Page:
Alexander Hamilton Papers

On the Rise of a War Party, [1793]

On the Rise of a War Party

[Philadelphia, 1793]

Every new political occurrence renders it more and more apparent, that there is a description of men in this country, continually on the Watch to defame and if possible to convulse the Government of the UStates. No important measure of that government from whatever quarter it proceeds, can escape their malevolent vigilance. Tis a consolation, however, that by overacting their part, they betray their real character, in spite of the mask of superior patriotism, under which they endeavor to seduce the public judgment. In the paroxisms of their phrenzy, they tear aside the viel of their own hypochrysy; and unfold themselves to the public eye and indignation and incorrigible adversaries of National Order and Prosperity. It was once the wish and the hope of moderation, that time reflection and experience would mitigate, if not cure their enmity. But this hope can no longer be indulged with safety. Tis a deceitful one, that must be discarded as tending to render virtuous men the dupes of a perpetual and implacable conspiracy against the general weal. It has become necessary to the security of the essential interests of the Union that all true patriots, all sincere lovers of peace all real friends1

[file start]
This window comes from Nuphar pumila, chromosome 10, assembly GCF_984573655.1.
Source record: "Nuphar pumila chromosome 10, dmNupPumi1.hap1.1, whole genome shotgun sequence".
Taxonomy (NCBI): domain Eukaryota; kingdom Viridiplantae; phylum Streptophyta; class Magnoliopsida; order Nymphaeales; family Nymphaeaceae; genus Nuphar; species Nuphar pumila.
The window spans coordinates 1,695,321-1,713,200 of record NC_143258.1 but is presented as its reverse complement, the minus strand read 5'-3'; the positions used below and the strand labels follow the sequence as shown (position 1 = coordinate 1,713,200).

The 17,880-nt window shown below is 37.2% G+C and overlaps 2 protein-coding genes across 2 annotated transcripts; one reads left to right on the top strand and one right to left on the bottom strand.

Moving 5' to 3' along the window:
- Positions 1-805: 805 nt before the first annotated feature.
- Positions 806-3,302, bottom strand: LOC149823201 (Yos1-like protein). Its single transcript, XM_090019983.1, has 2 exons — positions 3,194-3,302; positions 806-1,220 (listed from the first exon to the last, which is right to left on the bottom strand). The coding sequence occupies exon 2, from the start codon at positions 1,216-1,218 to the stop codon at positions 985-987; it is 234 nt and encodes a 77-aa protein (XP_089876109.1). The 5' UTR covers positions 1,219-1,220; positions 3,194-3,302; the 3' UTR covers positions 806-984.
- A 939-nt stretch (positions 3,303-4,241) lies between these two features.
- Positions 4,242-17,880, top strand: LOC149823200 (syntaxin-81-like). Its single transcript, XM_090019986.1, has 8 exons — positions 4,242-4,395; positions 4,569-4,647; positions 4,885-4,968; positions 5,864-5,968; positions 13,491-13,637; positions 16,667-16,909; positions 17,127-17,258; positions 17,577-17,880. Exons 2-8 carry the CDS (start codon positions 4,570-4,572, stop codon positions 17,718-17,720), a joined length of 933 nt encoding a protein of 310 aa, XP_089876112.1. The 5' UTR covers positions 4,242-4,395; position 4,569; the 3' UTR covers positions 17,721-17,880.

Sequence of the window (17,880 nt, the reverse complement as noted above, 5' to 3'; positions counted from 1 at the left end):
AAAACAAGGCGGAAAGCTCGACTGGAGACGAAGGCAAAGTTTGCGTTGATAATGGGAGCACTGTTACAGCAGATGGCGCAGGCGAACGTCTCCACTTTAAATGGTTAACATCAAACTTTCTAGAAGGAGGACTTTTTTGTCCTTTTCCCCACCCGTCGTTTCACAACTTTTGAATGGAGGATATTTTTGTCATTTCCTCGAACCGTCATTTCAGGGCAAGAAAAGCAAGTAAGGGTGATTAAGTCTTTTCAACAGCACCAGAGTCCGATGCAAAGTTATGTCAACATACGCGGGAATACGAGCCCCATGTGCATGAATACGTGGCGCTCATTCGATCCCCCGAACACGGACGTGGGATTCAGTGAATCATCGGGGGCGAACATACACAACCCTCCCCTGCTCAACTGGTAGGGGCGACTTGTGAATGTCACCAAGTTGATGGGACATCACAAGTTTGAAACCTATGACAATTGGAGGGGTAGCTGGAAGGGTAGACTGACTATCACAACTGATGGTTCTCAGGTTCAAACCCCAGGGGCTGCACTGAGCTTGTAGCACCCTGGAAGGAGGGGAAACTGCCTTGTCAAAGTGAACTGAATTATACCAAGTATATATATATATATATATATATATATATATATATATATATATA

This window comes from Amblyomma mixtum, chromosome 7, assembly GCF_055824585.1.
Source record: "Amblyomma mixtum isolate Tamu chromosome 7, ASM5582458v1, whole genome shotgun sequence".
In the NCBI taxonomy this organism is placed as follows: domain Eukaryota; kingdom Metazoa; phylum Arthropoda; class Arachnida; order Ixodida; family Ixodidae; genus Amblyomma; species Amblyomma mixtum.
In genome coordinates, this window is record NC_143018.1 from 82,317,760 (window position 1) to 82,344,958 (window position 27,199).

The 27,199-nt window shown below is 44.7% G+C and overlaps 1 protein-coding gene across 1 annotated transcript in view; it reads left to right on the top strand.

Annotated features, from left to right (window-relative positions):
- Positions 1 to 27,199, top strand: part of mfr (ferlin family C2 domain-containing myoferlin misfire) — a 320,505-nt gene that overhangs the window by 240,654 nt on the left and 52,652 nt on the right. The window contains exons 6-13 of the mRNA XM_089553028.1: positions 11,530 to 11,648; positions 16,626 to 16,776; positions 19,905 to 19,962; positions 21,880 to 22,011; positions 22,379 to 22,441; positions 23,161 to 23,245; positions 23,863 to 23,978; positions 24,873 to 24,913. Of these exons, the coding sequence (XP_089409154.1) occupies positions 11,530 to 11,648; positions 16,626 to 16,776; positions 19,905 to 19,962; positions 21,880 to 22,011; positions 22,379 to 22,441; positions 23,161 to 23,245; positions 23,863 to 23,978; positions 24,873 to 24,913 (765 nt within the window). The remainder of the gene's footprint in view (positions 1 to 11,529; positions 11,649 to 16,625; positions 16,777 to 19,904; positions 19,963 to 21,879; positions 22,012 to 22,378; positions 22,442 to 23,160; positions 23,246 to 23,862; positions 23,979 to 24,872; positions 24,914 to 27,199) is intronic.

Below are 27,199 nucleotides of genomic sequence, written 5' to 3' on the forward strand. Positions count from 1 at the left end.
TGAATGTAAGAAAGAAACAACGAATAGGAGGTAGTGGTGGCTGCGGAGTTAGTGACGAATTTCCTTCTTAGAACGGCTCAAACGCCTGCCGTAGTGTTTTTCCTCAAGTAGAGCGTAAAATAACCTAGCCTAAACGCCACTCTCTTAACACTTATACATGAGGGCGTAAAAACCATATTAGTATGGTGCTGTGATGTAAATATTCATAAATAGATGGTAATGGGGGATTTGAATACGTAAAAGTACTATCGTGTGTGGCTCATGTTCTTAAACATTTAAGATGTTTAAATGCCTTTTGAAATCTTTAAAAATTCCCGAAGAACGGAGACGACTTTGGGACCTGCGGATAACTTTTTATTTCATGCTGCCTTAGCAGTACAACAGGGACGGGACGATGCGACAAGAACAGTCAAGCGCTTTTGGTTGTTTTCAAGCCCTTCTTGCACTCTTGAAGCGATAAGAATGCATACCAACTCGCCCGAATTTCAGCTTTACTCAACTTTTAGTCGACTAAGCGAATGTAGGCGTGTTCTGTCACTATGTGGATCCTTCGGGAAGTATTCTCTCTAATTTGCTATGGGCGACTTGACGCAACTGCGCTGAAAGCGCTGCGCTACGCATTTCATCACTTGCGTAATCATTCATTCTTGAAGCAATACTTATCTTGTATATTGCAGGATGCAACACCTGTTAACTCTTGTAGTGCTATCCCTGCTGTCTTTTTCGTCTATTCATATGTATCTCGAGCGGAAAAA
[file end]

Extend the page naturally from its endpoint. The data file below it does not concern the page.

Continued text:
ADf, Hamilton Papers, Library of Congress.

1The MS is incomplete.

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